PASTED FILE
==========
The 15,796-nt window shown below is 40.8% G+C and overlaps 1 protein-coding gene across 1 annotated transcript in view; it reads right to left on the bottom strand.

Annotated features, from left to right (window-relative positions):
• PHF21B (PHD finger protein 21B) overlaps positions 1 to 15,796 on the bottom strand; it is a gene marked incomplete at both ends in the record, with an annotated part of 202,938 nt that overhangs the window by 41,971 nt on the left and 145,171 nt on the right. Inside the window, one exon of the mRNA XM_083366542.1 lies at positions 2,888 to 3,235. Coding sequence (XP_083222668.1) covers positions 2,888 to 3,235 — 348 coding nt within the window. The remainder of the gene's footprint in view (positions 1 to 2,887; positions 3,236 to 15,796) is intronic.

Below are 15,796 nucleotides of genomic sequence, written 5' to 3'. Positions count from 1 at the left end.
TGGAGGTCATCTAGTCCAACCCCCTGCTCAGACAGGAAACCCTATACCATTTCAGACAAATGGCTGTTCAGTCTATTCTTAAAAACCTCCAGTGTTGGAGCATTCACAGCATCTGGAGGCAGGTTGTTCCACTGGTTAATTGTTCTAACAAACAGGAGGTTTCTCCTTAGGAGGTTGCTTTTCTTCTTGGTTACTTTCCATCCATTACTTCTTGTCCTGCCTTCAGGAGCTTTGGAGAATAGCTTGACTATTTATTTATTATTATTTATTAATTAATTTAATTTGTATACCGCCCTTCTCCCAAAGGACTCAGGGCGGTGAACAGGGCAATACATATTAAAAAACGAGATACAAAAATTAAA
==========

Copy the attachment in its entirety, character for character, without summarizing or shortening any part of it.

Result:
The 15,796-nt window shown below is 40.8% G+C and overlaps 1 protein-coding gene across 1 annotated transcript in view; it reads right to left on the bottom strand.

Annotated features, from left to right (window-relative positions):
• PHF21B (PHD finger protein 21B) overlaps positions 1 to 15,796 on the bottom strand; it is a gene marked incomplete at both ends in the record, with an annotated part of 202,938 nt that overhangs the window by 41,971 nt on the left and 145,171 nt on the right. Inside the window, one exon of the mRNA XM_083366542.1 lies at positions 2,888 to 3,235. Coding sequence (XP_083222668.1) covers positions 2,888 to 3,235 — 348 coding nt within the window. The remainder of the gene's footprint in view (positions 1 to 2,887; positions 3,236 to 15,796) is intronic.

Below are 15,796 nucleotides of genomic sequence, written 5' to 3'. Positions count from 1 at the left end.
TGGAGGTCATCTAGTCCAACCCCCTGCTCAGACAGGAAACCCTATACCATTTCAGACAAATGGCTGTTCAGTCTATTCTTAAAAACCTCCAGTGTTGGAGCATTCACAGCATCTGGAGGCAGGTTGTTCCACTGGTTAATTGTTCTAACAAACAGGAGGTTTCTCCTTAGGAGGTTGCTTTTCTTCTTGGTTACTTTCCATCCATTACTTCTTGTCCTGCCTTCAGGAGCTTTGGAGAATAGCTTGACTATTTATTTATTATTATTTATTAATTAATTTAATTTGTATACCGCCCTTCTCCCAAAGGACTCAGGGCGGTGAACAGGGCAATACATATTAAAAAACGAGATACAAAAATTAAA